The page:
--CREATE TRIGGER z_skip_pointless_rewrite
--BEFORE UPDATE ON user_agent
--FOR EACH ROW EXECUTE FUNCTION suppress_redundant_updates_trigger();
-- NOPE! Apart from being kind of a terrible idea, this doesn't work as then
--  RETURNING clause is suppressed.

-- Define the page_load table
DROP TABLE IF EXISTS ascendco.page_load;
CREATE TABLE ascendco.page_load
    id                  int GENERATED BY DEFAULT AS IDENTITY PRIMARY KEY, -- Seems to be a BIGSERIAL bug on this in my version of PG, 11.5?
    timestamp           timestamptz NOT NULL DEFAULT now(),
    ip_address          inet NOT NULL,
    user_agent_id       int,
    url                 text NOT NULL, -- You might want citext here. 
    agent_passthrough   text -- This is a agent_passthrough for the user_agent string, the data is not saved.

ALTER TABLE ascendco.page_load
    ADD CONSTRAINT page_load_user_agent_fk
    FOREIGN KEY (user_agent_id) 
    REFERENCES user_agent (id);

-- Add a view that shows the user-agent string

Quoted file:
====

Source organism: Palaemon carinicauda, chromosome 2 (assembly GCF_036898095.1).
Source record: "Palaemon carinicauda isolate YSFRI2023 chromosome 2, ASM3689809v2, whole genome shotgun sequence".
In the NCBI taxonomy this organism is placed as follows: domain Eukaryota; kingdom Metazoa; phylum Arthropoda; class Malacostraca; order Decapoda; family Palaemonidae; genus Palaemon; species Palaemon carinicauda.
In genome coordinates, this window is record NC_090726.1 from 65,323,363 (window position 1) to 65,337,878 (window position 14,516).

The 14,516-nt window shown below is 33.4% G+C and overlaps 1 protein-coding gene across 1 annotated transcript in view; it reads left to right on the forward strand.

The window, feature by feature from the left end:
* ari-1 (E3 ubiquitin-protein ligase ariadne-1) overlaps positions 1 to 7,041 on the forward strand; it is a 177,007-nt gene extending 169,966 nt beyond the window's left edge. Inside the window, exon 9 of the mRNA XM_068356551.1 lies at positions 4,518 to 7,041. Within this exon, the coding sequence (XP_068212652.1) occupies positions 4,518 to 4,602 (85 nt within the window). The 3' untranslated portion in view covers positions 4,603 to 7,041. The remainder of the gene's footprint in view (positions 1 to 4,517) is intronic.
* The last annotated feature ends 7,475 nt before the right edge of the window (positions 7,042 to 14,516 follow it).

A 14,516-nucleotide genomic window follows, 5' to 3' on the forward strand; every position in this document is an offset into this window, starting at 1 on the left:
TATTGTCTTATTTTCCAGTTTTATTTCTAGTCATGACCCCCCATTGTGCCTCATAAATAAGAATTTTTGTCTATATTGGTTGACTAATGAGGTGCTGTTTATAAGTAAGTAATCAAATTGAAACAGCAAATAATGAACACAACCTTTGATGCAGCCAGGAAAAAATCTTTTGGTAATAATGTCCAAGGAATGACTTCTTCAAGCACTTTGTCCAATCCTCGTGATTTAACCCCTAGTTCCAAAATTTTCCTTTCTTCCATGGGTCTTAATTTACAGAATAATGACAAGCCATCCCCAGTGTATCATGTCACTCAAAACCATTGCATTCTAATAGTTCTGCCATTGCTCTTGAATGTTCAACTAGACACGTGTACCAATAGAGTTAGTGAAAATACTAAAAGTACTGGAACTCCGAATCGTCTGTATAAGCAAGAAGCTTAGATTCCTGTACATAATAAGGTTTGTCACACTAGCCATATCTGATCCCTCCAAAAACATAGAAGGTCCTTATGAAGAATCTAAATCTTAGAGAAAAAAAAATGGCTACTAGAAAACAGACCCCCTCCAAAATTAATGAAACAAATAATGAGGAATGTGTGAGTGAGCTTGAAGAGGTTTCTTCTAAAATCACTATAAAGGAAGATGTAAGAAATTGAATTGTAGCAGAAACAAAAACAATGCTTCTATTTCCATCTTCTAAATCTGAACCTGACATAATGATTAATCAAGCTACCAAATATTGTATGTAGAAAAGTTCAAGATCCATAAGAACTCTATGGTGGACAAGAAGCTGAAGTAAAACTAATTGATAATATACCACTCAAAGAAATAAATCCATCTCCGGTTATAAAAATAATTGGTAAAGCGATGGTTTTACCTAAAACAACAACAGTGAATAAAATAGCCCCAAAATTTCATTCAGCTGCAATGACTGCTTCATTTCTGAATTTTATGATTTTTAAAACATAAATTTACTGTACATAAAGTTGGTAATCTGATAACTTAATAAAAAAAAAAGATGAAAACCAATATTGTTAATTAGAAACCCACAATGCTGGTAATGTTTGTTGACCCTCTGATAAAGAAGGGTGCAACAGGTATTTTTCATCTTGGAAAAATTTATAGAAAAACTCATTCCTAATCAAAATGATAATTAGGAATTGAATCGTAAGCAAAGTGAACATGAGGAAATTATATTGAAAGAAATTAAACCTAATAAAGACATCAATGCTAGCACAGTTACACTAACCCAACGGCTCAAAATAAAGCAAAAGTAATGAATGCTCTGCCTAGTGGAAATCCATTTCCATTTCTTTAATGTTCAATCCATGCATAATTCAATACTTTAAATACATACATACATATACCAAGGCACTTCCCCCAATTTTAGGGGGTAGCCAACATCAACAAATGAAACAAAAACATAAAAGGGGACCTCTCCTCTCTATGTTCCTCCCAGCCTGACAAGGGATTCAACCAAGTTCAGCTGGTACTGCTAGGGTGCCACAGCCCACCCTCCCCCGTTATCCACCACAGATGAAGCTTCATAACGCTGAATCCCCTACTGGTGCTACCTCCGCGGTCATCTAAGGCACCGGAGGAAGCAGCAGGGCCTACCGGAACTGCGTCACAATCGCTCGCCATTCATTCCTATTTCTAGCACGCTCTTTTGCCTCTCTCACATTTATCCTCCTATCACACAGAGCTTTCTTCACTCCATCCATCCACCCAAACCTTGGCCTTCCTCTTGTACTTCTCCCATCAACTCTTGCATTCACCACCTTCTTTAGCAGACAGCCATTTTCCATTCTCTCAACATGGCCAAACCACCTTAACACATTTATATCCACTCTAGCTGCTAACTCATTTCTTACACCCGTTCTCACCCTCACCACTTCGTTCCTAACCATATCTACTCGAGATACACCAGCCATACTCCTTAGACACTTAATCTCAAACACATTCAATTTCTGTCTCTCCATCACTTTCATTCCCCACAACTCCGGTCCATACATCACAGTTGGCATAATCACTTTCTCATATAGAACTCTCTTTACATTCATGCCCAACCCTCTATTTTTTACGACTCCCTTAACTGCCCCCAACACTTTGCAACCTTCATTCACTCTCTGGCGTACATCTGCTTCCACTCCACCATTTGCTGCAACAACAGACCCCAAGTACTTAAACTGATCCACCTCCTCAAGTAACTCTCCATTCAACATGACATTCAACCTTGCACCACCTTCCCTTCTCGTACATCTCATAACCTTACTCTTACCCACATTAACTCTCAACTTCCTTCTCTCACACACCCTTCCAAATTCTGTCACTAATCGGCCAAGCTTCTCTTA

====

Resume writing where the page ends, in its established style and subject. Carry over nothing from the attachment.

CREATE OR REPLACE VIEW ascendco.page_load_plus AS

   SELECT page_load.id,

      FROM page_load
 LEFT JOIN user_agent ON (user_agent.id = page_load.user_agent_id);    

-- Create a trigger function for page_load
CREATE OR REPLACE FUNCTION ascendco.get_user_agent_id()
  RETURNS pg_catalog.trigger 


    agent_id int;


    INSERT INTO user_agent (agent_string)  
    VALUES (NEW.agent_passthrough)
    ON CONFLICT (agent_string) DO UPDATE -- Do nothing seems to break the RETURNING clause.
        SET agent_string = NEW.agent_passthrough
    RETURNING user_agent.id 
    INTO agent_id;

    NEW.user_agent_id := agent_id;
    NEW.agent_passthrough  := ''; -- Clear this out of the page_load record.
    RETURN NEW;       -- important!

    LANGUAGE plpgsql 

-- Bind the trigger function to the table
CREATE TRIGGER page_load_upsert 
    ON ascendco.page_load
    EXECUTE PROCEDURE ascendco.get_user_agent_id();


-- Insert some sample data. You should have 3 page_load and 2 user_agent records
insert into page_load (ip_address,url,agent_passthrough) values
     ('','http://www.example.com/news/index.html','Camino 1.2.3'),
     ('','http://www.example.com/blog/index.html','Lynx 4.5.6'),
     ('','http://www.example.com/contact/index.html','Camino 1.2.3');```

  [1]: https://en.wikipedia.org/wiki/Rube_Goldberg_machine
  • Yeah, that code to create the user_agent record looks really inefficient. Maybe a dedicated function that does a lookup with LIMIT 1 and INSERT otherwise. Dec 3, 2019 at 10:29